What should we make of Cameron's G8 plans?

There's no hope of this event defining anything but in the vaguest terms.

There is inevitably a high degree of scepticism about the outcome from global summits and the forthcoming G8 Summit, under the UK’s Presidency, at Loch Erne in Northern Ireland is no exception.

The prime minister has listed three priorities for the Summit which are intended to underpin a pro-business and pro-development agenda, focussing upon advancing trade, ensuring tax compliance and promoting greater transparency. I have commented below principally upon the theme of ensuring tax compliance but this inevitably impacts upon the other two priorities on the PM’s list.

It is good to hear that David Cameron professes to be “proud to be a low-tax, free-enterprise politician” and most authentic commentators would accept that “low taxes are only sustainable if what is owed is actually paid”. Unwisely, however, the prime minister has chosen to pick up the well publicised theme in Parliament and the press surrounding the taxation position of multinational businesses and the perceived abuses. He has also attempted to differentiate the taxation compliance of small businesses from their multinational “rivals”. I have been a partner in three accounting firms over almost thirty years and I can honestly state that I cannot identify any general difference in the attitudes of global businesses, owner managed domestic businesses and individuals towards the payment of corporation tax and the propensity for planning to reduce such liabilities.

Stephen Herring  is senior tax partner at BDO

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How the Lib Dems learned to love all-women shortlists

Yes, the sitting Lib Dem MPs are mostly white, middle-aged middle class men. But the party's not taking any chances. 

I can’t tell you who’ll be the Lib Dem candidate in Southport on 8 June, but I do know one thing about them. As they’re replacing a sitting Lib Dem (John Pugh is retiring) - they’ll be female.

The same is true in many of our top 20 target seats, including places like Lewes (Kelly-Marie Blundell), Yeovil (Daisy Benson), Thornbury and Yate (Clare Young), and Sutton and Cheam (Amna Ahmad). There was air punching in Lib Dem offices all over the country on Tuesday when it was announced Jo Swinson was standing again in East Dunbartonshire.

And while every current Lib Dem constituency MP will get showered with love and attention in the campaign, one will get rather more attention than most - it’s no coincidence that Tim Farron’s first stop of the campaign was in Richmond Park, standing side by side with Sarah Olney.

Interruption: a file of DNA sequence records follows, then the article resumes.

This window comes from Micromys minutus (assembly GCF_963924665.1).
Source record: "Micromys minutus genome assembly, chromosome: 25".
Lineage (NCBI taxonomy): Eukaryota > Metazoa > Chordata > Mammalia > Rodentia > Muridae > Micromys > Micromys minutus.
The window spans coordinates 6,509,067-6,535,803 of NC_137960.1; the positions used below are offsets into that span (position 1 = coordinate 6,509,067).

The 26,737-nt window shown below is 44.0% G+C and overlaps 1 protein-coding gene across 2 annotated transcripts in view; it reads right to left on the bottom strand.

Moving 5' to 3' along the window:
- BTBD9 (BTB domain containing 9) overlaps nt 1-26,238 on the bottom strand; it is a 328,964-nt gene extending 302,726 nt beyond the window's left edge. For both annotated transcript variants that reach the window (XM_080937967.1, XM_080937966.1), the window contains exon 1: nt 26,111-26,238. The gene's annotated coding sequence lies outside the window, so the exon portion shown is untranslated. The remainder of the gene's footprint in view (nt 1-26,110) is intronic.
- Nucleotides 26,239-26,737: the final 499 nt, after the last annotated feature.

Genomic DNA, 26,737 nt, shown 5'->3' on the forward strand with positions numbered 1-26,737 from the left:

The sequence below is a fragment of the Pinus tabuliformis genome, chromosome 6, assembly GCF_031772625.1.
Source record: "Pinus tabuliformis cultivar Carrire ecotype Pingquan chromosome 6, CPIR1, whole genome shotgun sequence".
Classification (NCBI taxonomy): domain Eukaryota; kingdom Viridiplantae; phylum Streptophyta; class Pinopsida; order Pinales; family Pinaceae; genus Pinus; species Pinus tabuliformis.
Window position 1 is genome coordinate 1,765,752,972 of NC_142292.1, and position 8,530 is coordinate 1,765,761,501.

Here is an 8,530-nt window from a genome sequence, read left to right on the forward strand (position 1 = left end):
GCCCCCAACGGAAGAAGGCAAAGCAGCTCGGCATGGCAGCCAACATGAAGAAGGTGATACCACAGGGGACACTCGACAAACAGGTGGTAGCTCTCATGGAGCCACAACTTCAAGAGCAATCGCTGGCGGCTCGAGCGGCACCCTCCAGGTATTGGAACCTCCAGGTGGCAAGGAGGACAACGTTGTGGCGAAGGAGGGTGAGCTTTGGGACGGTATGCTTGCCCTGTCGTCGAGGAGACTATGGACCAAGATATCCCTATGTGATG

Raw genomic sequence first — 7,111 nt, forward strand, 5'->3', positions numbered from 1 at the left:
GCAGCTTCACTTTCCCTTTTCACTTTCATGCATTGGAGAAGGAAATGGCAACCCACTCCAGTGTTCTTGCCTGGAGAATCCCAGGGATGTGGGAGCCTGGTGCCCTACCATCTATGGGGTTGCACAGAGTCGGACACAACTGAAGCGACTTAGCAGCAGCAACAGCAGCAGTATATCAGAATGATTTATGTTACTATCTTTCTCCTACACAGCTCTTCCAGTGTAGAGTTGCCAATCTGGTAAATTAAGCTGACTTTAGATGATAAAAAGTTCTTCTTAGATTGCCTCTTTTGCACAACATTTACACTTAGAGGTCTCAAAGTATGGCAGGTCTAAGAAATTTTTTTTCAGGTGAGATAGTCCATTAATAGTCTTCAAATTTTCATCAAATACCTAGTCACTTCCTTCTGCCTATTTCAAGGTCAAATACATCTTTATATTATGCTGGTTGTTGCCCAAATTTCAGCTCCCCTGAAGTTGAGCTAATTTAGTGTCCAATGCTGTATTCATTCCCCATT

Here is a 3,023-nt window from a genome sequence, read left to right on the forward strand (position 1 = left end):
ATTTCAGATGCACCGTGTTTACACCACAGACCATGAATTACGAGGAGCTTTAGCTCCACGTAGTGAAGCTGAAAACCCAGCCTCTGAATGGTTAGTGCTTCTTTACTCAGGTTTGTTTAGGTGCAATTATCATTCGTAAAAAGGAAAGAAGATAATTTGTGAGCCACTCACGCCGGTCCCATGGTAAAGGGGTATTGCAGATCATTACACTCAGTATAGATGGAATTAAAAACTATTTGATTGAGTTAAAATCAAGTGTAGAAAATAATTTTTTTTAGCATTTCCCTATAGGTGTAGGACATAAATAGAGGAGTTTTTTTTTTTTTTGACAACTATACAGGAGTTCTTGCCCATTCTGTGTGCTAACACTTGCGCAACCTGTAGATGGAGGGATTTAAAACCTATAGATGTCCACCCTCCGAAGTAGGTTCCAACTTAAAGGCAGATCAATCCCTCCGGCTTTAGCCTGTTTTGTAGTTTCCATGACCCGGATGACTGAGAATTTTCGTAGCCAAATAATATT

How so?

Because the party membership took a long look at itself after the 2015 election - and a rather longer look at the eight white, middle-aged middle class men (sorry chaps) who now formed the Parliamentary party and said - "we’ve really got to sort this out".

And so after decades of prevarication, we put a policy in place to deliberately increase the diversity of candidates.

Quietly, over the last two years, the Liberal Democrats have been putting candidates into place in key target constituencies . There were more than 300 in total before this week’s general election call, and many of them have been there for a year or more. And they’ve been selected under new procedures adopted at Lib Dem Spring Conference in 2016, designed to deliberately promote the diversity of candidates in winnable seats

This includes mandating all-women shortlists when selecting candidates who are replacing sitting MPs, similar rules in our strongest electoral regions. In our top 10 per cent of constituencies, there is a requirement that at least two candidates are shortlisted from underrepresented groups on every list. We became the first party to reserve spaces on the shortlists of winnable seats for underrepresented candidates including women, BAME, LGBT+ and disabled candidates

It’s not going to be perfect - the hugely welcome return of Lib Dem grandees like Vince Cable, Ed Davey and Julian Huppert to their old stomping grounds will strengthen the party but not our gender imbalance. But excluding those former MPs coming back to the fray, every top 20 target constituency bar one has to date selected a female candidate.

Equality (together with liberty and community) is one of the three key values framed in the preamble to the Lib Dem constitution. It’s a relief that after this election, the Liberal Democratic party in the Commons will reflect that aspiration rather better than it has done in the past.

Richard Morris blogs at A View From Ham Common, which was named Best New Blog at the 2011 Lib Dem Conference

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